interface xe-1/0/0:0.1200;
 label-allocation per-instance;
 }
}

From RR point of view, we need to add family evpn under BGP on all PEs and RR.

write@re1.Manchester > show configuration protocols bgp
path-selection external-router-id;
advertise-from-main-vpn-tables;
log-updown;
drop-path-attributes 128;
authentication-algorithm md5;
vpn-apply-export;
tcp-mss 4096;
group LAB-RR {
 type internal;
 local-address 10.198.206.41;
 family inet-vpn {
 unicast;
 family l2vpn {
 signaling;
 }
 family evpn {
 signaling;
 }
 neighbor 10.198.206.46;
}

We will be doing the same configs on rest 2 PEs.

write@re1.Manchester > show evpn instance evpn-1 extensive
Instance: evpn-1
 Route Distinguisher: 10.198.206.41:1200
 VLAN ID: 1200
 Per-instance MAC route label: 119
 Per-instance multicast route label: 120
 Duplicate MAC detection threshold: 5
 Duplicate MAC detection window: 180
 MAC database status Local Remote
 MAC advertisements: 1 2
 MAC+IP advertisements: 1 2
 Default gateway MAC advertisements: 0 0
 Number of local interfaces: 3 (3 up)
 Interface name ESI Mode Status AC-Role
 et-1/1/0.1200 00:00:00:00:00:00:00:00:00:00 single-homed Up Root
 xe-1/0/0:0.1200 00:00:00:00:00:00:00:00:00:00 single-homed Up Root
 xe-1/0/0:0.1210 00:00:00:00:00:00:00:00:00:00 single-homed Up Root
 Number of IRB interfaces: 0 (0 up)
 Number of protect interfaces: 0
 Number of bridge domains: 1
 VLAN Domain ID Intfs / up IRB intf Mode MAC sync IM route label SG sync IM core nexthop
 1200 3 3 Extended Enabled 120 Enabled
 Number of neighbors: 4
 Address MAC MAC+IP AD IM ES Leaf-label
 10.198.206.42 0 0 0 1 0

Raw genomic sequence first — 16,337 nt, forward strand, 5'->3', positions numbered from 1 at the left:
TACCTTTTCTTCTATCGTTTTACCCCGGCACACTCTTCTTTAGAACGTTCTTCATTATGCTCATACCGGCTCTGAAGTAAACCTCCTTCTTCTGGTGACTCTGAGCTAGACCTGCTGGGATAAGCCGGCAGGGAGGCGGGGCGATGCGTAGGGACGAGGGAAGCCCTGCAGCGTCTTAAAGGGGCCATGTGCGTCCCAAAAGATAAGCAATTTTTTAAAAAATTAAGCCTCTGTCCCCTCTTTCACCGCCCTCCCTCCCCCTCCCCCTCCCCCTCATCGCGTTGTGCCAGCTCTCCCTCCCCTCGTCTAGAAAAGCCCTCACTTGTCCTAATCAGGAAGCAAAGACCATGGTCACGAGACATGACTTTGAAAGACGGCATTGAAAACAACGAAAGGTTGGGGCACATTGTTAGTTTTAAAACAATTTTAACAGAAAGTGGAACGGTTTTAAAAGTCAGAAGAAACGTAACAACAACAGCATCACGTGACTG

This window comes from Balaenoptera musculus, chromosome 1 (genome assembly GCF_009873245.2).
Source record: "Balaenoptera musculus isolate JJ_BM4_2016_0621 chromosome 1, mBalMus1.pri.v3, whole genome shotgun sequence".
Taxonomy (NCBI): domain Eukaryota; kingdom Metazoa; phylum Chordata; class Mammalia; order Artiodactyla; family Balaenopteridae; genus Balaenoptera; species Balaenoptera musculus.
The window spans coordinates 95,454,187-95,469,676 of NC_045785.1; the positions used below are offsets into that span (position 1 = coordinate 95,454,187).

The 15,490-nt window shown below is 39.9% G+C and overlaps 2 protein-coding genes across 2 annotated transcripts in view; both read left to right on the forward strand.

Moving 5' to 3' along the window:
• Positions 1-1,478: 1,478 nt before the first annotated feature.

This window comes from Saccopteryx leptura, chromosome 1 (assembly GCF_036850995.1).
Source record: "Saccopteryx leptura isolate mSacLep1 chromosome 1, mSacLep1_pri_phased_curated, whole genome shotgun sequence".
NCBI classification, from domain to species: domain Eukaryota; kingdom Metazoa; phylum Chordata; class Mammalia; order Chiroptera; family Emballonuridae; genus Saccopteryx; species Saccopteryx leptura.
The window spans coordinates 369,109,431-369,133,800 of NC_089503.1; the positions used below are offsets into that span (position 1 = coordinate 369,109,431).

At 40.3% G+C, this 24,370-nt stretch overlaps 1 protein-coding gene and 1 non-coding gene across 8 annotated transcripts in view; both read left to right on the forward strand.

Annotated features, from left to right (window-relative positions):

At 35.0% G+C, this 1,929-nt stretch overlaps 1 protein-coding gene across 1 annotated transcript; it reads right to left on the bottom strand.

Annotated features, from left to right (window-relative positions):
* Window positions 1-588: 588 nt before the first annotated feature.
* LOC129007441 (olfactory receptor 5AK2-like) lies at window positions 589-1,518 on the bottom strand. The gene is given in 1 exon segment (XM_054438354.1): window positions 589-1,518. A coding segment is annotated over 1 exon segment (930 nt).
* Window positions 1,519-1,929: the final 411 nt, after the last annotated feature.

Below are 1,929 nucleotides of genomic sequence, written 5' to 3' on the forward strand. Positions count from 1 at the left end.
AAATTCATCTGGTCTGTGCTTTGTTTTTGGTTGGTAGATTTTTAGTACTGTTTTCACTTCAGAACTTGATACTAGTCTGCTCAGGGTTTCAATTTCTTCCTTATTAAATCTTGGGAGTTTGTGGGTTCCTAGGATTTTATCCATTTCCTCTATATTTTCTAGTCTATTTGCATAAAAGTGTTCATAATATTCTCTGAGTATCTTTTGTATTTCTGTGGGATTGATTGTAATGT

10.198.206.43 1 1 0 1 0
 10.198.206.44 0 0 0 1 0
 10.198.206.45 1 1 0 1 0
 Number of ethernet segments: 0

Some key take away from above is that due to config “label-allocation per-instance” we are seeing one MPLS Label for the whole EVPN routing instance.

write@re1.Manchester > show route table mpls.0 label 119
mpls.0: 45 destinations, 45 routes (45 active, 0 holddown, 0 hidden)
+ = Active Route, - = Last Active, * = Both

119 *[EVPN/7] 3d 20:05:21, routing-instance evpn-1, route-type Ingress-MAC, vlan-id 1200
 to table evpn-1.evpn-mac.0

ESI (Ethernet Segment Identifier) is all zeros for PE which is single homed to CE. In active-active multihoming, an Ethernet segment appears as a LAG to the CE device.

Let’s check the mac-table on PE. So you can see   00:0c:29:34:04:26 is learned dynamically by Manc PE over xe-1/0/0:0/1200 interface. This is still Data Plane learning and with EVPN there is no difference. However look at MAC Flags for other 2 MAC addresses. DC corresponds to Dynamic Control MAC means they are learned via Control Plane (using BGP)

write@re1.Manchester > show evpn mac-table instance evpn-1
MAC flags       (S -static MAC, D -dynamic MAC, L -locally learned, C -Control MAC
O -OVSDB MAC, SE -Statistics enabled, NM -Non configured MAC, R -Remote PE MAC, P -Pinned MAC)
Routing instance : evpn-1
Bridging domain : __evpn-1__, VLAN : 1200
MAC                         MAC      Logical          NH     MAC         active
address                    flags    interface        Index  property    source
00:0c:29:34:04:26   D        xe-1/0/0:0.1200
00:0c:29:37:55:3d   DC                        1048585            10.198.206.43
00:0c:29:55:5a:45   DC                        1048584            10.198.206.45

Evpn has also learned the IP Address and added in arp-table so you can see MAC/IP Association.

write@re1.Manchester > show evpn arp-table instance evpn-1